This route starts from the Capitoline Hill and down around the Palatine to reach Trastevere. In the earliest times this was the area connecting Rome with the Tiber, and in ancient Rome the port, the market and the popular Trastevere district with its many foreign inhabitants must have made this a very lively area.
The route starts at Piazza Venezia, dominated by the marble monument to the first king of Italy, Vittorio Emanuele II, and by Palazzo Venezia, housing the Museums of the same name and the Library of Art History.. Palazzo Venezia, built 1455, attributed to Leon Battista Alberti, housed the Venetian embassy. It passed to the Italian government in 1916 and is unhappily famous for the fact that the former (dictator), Benito Mussolini, addressed the crowd from the balcony.
To the right of the monument to Victor Emmanuel II, which houses the Museo del Risorgimento and the Tomb of the Unknown Soldier you can see Piazza dell'Aracoeli. Froim this square, two stairways climb up the Capitoline Hill; to the left the Ara Coeli steps built between 1348 and 1358, steep and undecorated, while to the right there are the Capitoline steps, broad and decorated in marble, with the statues of the Dioscuri at the top. This wide stairway, called the Cordonata, leads up to the Piazza del Campidoglio.
The Capitoline Hill is the only one in Rome which has maintained its role over the centuries. Called Capitolium in ancient times, it is the site of the Temple of Jupiter (now Palazzo Caffarelli), the Tabularium or State Archives and the Arx, or fortified part (now the Ara Coeli church). The hill, with its important religious and political functions, played a vital role in the life of the city. In the Middle Ages the Tabularium and other buildings were fortified; the market was held in the square and government activities continued on the hill.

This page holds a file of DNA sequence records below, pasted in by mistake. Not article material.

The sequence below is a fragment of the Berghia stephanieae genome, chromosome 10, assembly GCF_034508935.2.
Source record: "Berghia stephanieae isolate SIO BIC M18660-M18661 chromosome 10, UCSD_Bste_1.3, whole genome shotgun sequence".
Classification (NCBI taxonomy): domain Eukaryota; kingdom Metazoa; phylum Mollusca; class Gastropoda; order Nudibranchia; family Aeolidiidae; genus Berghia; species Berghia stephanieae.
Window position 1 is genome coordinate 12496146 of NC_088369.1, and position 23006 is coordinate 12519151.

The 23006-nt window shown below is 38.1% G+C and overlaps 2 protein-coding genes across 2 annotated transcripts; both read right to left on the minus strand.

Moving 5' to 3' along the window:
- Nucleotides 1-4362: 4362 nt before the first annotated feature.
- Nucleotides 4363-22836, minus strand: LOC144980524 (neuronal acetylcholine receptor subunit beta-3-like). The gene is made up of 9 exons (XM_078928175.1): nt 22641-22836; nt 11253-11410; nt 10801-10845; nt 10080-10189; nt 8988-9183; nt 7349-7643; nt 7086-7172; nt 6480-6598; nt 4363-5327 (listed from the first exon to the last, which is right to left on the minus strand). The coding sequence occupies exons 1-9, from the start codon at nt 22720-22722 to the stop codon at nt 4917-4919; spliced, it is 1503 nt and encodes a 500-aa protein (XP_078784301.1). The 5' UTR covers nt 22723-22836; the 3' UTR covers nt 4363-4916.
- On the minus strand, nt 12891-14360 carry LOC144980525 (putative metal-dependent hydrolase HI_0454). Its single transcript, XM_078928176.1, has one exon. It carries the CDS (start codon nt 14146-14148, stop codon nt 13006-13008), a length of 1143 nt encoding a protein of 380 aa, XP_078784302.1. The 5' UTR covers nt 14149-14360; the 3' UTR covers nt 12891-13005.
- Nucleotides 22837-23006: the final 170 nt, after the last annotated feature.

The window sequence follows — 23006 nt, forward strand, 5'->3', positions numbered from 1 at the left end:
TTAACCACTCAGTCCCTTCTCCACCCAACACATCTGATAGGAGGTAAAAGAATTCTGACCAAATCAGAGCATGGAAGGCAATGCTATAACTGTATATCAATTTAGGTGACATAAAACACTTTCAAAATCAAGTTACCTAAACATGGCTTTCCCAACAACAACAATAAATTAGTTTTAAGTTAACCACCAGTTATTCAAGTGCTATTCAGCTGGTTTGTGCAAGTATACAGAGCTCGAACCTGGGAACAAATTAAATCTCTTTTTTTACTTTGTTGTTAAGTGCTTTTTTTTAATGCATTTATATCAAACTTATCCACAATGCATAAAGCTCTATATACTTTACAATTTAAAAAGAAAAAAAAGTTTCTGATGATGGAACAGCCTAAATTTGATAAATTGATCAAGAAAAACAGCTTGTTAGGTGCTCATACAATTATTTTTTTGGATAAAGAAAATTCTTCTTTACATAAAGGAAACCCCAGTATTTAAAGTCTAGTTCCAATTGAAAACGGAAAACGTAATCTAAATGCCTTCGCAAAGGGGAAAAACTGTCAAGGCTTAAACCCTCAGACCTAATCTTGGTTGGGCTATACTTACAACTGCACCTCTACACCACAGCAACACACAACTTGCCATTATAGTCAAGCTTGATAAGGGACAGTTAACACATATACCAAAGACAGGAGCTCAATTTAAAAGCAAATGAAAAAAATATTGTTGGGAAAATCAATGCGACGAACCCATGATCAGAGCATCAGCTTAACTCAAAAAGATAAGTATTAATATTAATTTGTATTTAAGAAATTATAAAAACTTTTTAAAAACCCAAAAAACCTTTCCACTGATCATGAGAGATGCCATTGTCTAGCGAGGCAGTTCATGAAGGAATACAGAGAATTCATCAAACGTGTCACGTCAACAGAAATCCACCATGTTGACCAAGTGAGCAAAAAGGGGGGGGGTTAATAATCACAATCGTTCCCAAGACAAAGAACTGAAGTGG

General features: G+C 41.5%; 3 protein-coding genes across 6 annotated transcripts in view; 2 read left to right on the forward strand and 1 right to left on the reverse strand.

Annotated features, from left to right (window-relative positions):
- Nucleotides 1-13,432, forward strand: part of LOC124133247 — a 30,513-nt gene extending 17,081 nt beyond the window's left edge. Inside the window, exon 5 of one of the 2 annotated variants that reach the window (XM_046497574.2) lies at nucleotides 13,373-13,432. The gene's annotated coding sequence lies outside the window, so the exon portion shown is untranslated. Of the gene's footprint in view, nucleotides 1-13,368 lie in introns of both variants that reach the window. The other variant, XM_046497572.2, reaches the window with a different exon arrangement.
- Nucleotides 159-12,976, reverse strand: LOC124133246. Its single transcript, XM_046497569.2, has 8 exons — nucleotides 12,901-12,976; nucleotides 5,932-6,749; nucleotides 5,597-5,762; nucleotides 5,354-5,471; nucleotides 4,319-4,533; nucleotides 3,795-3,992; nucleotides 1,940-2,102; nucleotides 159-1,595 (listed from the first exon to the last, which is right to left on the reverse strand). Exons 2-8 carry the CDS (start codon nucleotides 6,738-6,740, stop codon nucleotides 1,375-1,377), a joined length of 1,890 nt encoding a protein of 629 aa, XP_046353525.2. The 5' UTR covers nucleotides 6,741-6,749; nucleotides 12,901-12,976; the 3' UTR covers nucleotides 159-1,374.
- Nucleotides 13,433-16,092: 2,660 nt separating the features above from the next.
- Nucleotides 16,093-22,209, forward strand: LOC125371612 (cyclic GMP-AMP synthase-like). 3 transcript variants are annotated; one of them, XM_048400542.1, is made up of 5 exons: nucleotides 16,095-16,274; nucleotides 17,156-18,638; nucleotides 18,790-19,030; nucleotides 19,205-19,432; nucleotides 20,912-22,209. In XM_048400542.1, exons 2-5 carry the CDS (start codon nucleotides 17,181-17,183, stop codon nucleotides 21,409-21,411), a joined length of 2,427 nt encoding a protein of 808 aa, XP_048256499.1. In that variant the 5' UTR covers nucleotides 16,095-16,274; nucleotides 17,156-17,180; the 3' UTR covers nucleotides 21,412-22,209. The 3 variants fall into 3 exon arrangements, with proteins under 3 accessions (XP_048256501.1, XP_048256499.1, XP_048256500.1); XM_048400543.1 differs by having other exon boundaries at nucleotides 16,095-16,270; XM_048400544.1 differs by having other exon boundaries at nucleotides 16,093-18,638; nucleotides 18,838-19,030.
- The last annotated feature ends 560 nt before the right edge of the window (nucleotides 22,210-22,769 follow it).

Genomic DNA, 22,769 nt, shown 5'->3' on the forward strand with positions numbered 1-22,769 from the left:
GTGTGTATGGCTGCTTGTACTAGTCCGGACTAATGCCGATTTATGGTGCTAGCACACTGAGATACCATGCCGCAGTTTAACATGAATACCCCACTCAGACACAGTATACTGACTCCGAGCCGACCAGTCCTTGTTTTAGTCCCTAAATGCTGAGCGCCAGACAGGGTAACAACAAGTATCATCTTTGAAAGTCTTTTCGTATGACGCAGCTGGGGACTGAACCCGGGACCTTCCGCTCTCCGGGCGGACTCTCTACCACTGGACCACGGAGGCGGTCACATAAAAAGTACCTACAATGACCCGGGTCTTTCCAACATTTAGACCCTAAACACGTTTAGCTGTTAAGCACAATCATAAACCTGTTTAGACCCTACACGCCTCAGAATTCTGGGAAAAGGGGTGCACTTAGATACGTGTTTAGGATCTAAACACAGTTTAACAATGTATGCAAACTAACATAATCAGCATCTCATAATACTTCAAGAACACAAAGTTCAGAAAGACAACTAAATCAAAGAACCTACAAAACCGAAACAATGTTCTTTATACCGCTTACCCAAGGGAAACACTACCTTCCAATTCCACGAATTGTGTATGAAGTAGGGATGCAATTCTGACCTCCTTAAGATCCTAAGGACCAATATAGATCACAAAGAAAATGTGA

The Palazzo Senatorio symbolised this continuity; built in 1143 on the site of the Tabularium, it was the meeting place of the Roman Senate, and now houses the office of the Mayor of Rome. The current layout of the square is based on the design Michelangelo drew up for Pope Paul III Farnese, with construction undertaken by various artists up to 1651 when the Palazzo Nuovo was built.
The design called for the rebuilding of the facades of the Palazzo Senatorio and tha Palazzo dei Conservatori, the erection of a third building (Palazzo Nuovo), the paving of the square and the construction of the Cordonata.
The Palazzo Senatorio, completed in 1561, has a bell-tower and a double stairway, under which there is the statue of Dea Roma and two large figures representing the Nile and the Tiber. The bronze equestrian statue of Marcus Aurelius was located on the pedastal in the centre of the square up to 1981. Today there is a copy.
The Palazzo dei Conservatori, where the magistrates held court in medieval times, and the Palazzo Nuovo (to the left of the stairway) house the Capitoline Museums.
Going down Via del Monte Tarpeo and passing by Via della Consolazione and Via del Foro omano you can reach Via di S. Teodoro. Further down this street on the right you can see the church of S. Giorgio al Velabro and the Arc of the Argentari. The church, dedicated to the Greek martyr by the Byzantine colony, took its name from the Velabrum, the marsh at the portico and the tympanum, sparing only the 12th century bell-tower. Next the church is the Arch of the Argentari, the entrance way to the Forum Boarium, dedicated by the silversmiths to the Emperor Septimius Severus in 204 A.D.